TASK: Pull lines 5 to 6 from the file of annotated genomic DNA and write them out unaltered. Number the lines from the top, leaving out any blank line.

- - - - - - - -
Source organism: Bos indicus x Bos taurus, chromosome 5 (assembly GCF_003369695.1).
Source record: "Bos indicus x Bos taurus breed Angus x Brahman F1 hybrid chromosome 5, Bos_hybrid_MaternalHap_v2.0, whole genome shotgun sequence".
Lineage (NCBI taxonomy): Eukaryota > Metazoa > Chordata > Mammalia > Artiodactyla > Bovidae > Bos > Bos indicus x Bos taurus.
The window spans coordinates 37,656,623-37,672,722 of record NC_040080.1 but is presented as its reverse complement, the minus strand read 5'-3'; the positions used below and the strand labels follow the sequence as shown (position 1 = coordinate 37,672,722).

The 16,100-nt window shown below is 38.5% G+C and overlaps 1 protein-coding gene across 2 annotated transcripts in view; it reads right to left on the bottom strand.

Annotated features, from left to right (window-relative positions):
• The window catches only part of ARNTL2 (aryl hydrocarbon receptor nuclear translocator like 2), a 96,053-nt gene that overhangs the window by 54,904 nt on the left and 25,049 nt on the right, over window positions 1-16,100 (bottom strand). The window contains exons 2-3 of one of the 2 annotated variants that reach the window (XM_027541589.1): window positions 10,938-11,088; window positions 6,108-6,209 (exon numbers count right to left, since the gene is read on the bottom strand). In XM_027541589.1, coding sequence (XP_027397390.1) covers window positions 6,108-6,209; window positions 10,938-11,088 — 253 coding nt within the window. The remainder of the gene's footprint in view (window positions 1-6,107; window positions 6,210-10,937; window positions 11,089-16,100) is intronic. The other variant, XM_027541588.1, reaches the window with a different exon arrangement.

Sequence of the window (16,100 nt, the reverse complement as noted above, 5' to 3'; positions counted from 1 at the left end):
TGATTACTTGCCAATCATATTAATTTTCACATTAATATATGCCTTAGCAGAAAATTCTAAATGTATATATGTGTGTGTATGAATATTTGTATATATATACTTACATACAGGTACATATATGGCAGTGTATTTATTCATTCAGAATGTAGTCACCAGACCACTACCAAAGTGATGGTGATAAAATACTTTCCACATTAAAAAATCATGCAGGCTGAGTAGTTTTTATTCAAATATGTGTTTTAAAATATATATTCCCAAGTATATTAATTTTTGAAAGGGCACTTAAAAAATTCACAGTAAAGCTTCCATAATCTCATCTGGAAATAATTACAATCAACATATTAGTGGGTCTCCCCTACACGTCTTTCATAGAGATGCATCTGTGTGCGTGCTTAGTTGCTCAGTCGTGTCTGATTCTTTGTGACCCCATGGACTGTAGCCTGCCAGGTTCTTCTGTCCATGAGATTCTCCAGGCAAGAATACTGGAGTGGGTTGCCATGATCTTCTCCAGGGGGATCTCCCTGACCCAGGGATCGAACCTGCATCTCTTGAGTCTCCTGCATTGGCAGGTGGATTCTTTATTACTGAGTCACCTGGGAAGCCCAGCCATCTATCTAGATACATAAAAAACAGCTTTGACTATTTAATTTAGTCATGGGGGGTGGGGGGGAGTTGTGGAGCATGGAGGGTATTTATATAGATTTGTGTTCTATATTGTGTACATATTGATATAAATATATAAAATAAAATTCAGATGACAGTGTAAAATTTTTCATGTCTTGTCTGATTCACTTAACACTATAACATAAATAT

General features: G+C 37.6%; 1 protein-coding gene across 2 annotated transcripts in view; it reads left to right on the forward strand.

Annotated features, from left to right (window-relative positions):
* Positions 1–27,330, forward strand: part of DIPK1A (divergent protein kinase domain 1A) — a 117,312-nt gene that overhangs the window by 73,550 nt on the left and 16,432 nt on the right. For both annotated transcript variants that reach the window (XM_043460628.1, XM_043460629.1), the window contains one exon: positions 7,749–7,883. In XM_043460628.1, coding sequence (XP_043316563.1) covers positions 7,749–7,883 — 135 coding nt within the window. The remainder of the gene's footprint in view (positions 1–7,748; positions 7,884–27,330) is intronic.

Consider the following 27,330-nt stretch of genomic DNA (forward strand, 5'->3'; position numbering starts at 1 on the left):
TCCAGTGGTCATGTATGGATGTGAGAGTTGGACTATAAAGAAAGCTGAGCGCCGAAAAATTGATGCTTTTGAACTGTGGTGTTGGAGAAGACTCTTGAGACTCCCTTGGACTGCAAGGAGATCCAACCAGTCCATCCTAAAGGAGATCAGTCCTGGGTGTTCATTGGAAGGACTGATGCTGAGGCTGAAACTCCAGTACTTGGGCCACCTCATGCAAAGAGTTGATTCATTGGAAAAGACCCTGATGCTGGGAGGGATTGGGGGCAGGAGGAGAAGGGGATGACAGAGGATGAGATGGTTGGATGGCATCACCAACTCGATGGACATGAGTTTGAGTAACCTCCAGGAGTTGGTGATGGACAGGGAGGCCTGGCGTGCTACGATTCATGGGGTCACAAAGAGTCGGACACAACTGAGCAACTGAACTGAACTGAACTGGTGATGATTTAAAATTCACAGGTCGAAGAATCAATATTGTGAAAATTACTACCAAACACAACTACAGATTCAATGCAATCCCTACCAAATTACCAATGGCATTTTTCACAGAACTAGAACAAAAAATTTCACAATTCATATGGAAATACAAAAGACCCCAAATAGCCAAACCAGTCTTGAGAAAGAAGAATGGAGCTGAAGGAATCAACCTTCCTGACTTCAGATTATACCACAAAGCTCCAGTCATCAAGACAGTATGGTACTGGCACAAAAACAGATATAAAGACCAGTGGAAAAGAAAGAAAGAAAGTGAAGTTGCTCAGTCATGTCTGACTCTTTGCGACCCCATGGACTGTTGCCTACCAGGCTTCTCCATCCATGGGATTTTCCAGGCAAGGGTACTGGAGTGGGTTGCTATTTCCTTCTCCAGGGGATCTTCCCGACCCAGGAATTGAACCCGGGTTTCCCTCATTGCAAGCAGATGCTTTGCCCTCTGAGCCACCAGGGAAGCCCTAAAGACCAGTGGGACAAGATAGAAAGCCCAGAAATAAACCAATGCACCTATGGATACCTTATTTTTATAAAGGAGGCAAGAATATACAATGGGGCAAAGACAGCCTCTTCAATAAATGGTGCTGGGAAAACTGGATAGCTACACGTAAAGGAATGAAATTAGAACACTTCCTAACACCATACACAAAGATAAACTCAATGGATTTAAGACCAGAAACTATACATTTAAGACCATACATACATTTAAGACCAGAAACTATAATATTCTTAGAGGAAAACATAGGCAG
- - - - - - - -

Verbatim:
The 16,100-nt window shown below is 38.5% G+C and overlaps 1 protein-coding gene across 2 annotated transcripts in view; it reads right to left on the bottom strand.

Annotated features, from left to right (window-relative positions):